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1. Traditional Education
This type of home-school most resembles the traditional ways of a public classroom. It is sometimes referred to as "boxed curriculum" because the publishers "box" everything needed, such as check boxes for daily work, textbooks, workbooks, exams, answer sheets, teacher manuals, and manipulatives. The lesson plans are already organized by the day and the teacher (parent) just needs to read from the script and follow instructions. Using a "boxed" curriculum is ideal, especially when you are new to teaching. One drawback is that they tend to be the most expensive option, some ranging from $100 to $1,000 per child! If you are on a budget, you may also find these items used on Facebook Marketplace, eBay, Half-Price book stores, or libraries. Here is a list of some of the popular traditional education curriculum (the estimated costs are based on 4th grade pricing):
2. Classical Education
According to welltrainedmind.com, classical education has a three part process. The first few years are the "grammar stage", where the student spends time memorizing facts. The middle school years are the "logic age" where they start applying it to their subjects. Then the high school years are the "rhetoric stage" where they used all that they have built on to express their own conclusions. While there are several curriculum publishers that follow this model, the most known is Classical Conversations.
3. Charlotte Mason Philosophy
According to simplycharlottemason.com, this type of curriculum method teaches the "whole" person, not just the child's mind. Instead of using textbooks, they use living books. Children are encouraged to be outside in nature and learn about artists and composers. I encourage you to read her book to learn more about this education model. Charlotte Mason itself is not a curriculum though, but there are many that are Charlotte Mason "inspired". You can teach this method for free, but it will require some work on your part to find and put together your lessons.
4. Unit Studies
Unit studies are a collection of activities that are tied to a theme. With unit studies, you are able to incorporate all subjects, such as math, science, language arts, and social studies, within the theme. This method is popular because they can be modified to each grade level and are a hands-on learning approach. This type of curriculum can range from free to fairly inexpensive. The drawback to this method is that it will require more planning and prepping on your part.
5. Computer-Based Home School
Computer-Based learning is similar to the textbook method, except instead of paper books, your child's curriculum is through an online company or CD-ROM. This method works great for your visual and independent learners. This method is also a good option if you work from home and are unable to do the "teaching". The price will range from free to moderate to expensive.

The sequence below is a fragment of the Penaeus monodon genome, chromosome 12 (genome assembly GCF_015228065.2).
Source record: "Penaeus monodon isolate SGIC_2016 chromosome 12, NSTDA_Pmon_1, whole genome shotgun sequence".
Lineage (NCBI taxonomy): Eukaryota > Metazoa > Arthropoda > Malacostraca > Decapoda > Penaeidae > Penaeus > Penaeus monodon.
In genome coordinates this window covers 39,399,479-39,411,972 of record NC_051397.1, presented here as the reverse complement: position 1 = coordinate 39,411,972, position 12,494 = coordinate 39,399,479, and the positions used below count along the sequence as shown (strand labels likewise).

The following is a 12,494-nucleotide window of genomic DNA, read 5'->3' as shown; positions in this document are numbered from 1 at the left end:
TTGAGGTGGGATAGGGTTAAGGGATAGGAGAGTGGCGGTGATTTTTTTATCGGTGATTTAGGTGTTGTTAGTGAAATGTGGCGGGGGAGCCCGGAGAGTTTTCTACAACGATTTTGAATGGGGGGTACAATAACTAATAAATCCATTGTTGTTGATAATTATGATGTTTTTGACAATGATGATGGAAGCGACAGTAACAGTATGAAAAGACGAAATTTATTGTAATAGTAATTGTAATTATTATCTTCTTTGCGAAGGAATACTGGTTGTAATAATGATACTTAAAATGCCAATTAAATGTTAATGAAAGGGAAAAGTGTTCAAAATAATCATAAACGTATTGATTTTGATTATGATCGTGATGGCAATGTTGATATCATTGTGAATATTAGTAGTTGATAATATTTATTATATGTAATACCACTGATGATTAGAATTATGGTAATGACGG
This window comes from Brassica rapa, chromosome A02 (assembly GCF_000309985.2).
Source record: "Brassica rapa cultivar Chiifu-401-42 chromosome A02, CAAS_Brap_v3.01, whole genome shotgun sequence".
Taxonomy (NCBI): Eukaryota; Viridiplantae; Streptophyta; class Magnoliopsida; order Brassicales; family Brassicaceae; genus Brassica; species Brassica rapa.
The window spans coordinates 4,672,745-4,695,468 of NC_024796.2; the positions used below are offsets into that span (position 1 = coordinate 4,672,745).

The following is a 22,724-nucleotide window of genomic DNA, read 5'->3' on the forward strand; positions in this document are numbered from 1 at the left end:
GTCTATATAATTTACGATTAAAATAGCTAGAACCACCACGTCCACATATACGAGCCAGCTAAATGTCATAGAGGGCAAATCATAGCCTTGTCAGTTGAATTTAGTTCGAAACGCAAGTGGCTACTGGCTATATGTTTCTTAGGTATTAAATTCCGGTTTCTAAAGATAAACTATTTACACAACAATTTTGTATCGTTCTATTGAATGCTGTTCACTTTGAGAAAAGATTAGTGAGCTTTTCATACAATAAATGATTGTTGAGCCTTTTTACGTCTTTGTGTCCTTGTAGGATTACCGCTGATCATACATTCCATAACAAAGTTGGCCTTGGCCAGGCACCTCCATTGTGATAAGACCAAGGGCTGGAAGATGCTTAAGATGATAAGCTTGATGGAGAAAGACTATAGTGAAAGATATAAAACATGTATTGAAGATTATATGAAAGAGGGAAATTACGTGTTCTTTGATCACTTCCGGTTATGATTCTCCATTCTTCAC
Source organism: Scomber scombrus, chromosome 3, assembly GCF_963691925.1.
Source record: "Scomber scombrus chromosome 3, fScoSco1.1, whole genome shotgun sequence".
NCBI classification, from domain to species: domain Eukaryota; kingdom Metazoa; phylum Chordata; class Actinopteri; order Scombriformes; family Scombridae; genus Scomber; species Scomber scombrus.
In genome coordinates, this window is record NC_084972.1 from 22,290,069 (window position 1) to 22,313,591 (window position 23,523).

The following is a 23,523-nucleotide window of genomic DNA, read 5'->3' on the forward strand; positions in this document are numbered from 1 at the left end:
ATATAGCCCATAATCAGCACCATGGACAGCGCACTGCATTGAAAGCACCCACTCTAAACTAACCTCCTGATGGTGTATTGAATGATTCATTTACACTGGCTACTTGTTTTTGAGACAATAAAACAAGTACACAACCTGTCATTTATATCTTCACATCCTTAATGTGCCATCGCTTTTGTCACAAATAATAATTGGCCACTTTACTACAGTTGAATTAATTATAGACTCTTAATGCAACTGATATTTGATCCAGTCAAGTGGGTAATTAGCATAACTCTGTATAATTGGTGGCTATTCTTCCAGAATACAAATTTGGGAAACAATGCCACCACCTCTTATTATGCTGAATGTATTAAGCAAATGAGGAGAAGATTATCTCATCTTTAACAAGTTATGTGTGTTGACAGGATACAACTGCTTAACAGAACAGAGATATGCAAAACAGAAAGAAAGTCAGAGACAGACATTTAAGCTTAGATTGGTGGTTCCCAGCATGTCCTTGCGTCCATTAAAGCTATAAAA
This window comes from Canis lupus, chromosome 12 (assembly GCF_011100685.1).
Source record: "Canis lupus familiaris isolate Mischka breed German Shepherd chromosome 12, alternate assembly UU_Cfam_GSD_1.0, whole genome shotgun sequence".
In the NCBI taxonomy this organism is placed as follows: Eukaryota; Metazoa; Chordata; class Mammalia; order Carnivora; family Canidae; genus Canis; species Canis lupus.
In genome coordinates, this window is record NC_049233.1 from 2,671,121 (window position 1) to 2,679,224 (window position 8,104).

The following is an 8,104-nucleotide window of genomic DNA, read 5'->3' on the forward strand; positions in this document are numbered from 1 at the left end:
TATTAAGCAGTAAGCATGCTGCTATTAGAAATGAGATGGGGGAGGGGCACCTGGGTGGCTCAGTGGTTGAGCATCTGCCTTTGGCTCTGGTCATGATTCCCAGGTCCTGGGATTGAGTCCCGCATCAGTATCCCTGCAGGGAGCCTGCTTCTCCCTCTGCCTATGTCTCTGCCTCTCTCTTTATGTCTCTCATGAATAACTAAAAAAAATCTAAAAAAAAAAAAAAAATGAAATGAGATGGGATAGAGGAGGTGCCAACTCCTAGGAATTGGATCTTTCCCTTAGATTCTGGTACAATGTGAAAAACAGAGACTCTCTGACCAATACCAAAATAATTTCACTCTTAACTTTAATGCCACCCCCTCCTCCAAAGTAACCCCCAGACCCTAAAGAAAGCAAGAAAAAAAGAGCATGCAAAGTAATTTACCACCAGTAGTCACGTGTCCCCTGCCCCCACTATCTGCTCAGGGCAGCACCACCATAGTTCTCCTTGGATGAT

6. Virtual Public School
Virtual public school is not necessarily home-school. It is just public school completed at home. The parent has no input on the curriculum being used, the content being covered, or the pace of the class. The student also has to meet the state requirements, including state testing. This option is still great for many students. They offer actual teachers that are available to help. Not only is the option completely free, but some districts offer free internet, laptops and supplies. Below are the 2 options available for our school district.
This is an informal learning style that promotes learner-chosen activities as the primary path to learning. If something peaks your child's interest or curiosity, then you dive into that topic. This can include research, hands-on activities, etc. It is similar to unit studies, but the child directs the learning and the topics of interest. The best part about unschooling is that the child doesn't "feel" like they are doing school, but they are learning, and most likely cover all subjects too. The drawback to this style of curriculum is that it does take effort from the parent to keep track of what is being learned and make sure to spin everything into a learning opportunity.
8. Eclectic Homeschooling
This approach to homeschooling is when you do a little bit of this and a little bit of that, until you cover all subjects. Our home-school is very much eclectic. We do some things in a traditional way, some are Charlotte Mason inspired, our writing curriculum is classical, some computer-based learning, some unit studies, and a lot of unschooling. I like the freedom to choose the best part of each "approach" that best fits each of my children's learning style and personality. Each one of my boys learn different and so they use different things for every subject. Here are a few other curriculums that we have used in the past, that are not mentioned in the other sections:
Always remember that there is no ONE WAY to learn! Every child is different and their education should accommodate their individual style. Also, don't feel that you need to be married to a curriculum that you chose and started at the beginning of the year. If you find that it is not a good fit, then change it!